Table_1_Clinical Outcome of Isolated Cerebellar Stroke—A Prospective Observational Study.DOCX (26.67 kB)

Table_1_Clinical Outcome of Isolated Cerebellar Stroke—A Prospective Observational Study.DOCX

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posted on 17.07.2018 by Alina Nickel, Bastian Cheng, Hans Pinnschmidt, Emine Arpa, Christos Ganos, Christian Gerloff, Götz Thomalla

Background: The aim of this prospective study was to investigate clinical deficits of patients with isolated cerebellar stroke applying a dedicated clinical score, the modified International Cooperative Ataxia Rating Scale (MICARS) and identifying factors that influence recovery.

Methods: Fifteen patients with acute isolated cerebellar stroke received a standard stroke MRI on the day of admission and were clinically assessed using the mRS, NIHSS and the modified International Cooperative Ataxia Rating Scale (MICARS) on day 1, 3, 7, 30, and 90. A generalized linear model for repeated measures was employed to analyze the effect of stroke lesion location, volume, days after stroke, patient age, and MICARS score at admission on the total MICARS score.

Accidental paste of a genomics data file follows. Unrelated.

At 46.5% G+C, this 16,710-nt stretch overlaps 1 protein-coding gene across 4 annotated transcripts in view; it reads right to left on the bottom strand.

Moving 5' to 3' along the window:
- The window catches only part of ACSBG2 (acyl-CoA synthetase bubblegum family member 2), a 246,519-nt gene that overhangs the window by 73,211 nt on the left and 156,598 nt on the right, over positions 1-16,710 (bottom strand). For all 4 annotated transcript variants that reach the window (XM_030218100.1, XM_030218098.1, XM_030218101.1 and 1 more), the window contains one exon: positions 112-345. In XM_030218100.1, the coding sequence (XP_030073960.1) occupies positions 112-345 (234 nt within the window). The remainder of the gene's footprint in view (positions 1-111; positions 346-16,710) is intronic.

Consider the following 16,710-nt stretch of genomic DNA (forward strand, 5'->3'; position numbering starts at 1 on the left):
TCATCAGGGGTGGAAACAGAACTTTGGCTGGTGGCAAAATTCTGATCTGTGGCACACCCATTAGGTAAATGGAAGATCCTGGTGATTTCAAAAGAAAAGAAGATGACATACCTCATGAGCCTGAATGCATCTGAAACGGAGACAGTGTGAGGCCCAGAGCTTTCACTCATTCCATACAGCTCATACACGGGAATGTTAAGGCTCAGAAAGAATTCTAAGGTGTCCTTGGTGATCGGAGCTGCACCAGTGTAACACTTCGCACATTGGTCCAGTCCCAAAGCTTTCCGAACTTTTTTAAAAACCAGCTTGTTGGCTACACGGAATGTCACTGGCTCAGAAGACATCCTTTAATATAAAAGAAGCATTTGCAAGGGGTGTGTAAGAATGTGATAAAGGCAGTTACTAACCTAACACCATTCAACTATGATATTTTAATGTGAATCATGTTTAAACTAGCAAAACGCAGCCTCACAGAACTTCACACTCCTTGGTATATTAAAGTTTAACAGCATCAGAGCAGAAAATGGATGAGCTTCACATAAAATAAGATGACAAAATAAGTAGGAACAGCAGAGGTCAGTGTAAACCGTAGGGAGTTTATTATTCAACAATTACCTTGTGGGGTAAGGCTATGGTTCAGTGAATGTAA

Results: Median patient age was 54 years, lesion location in most cases was right (87%) and in the PICA territory (11/15). Median lesion volume was 3.2 ml. Median NIHSS was 1. The median MICARS decreased from on day 1 with 23–4 at day 90. The generalized linear model identified MICARS score at day 1, lesion location, days after admission and the interaction of the last two on the total MICARS score, whereas there was no significant effect of stroke volume or patient age.

Conclusions: Isolated cerebellar stroke can present with low NIHSS while more specific scales like the MICARS indicate a severe deficit. Patient age at onset of stroke and lesion volume had no significant effect on recovery from cerebellar symptoms as opposed to severity of symptoms at admission and lesion location.

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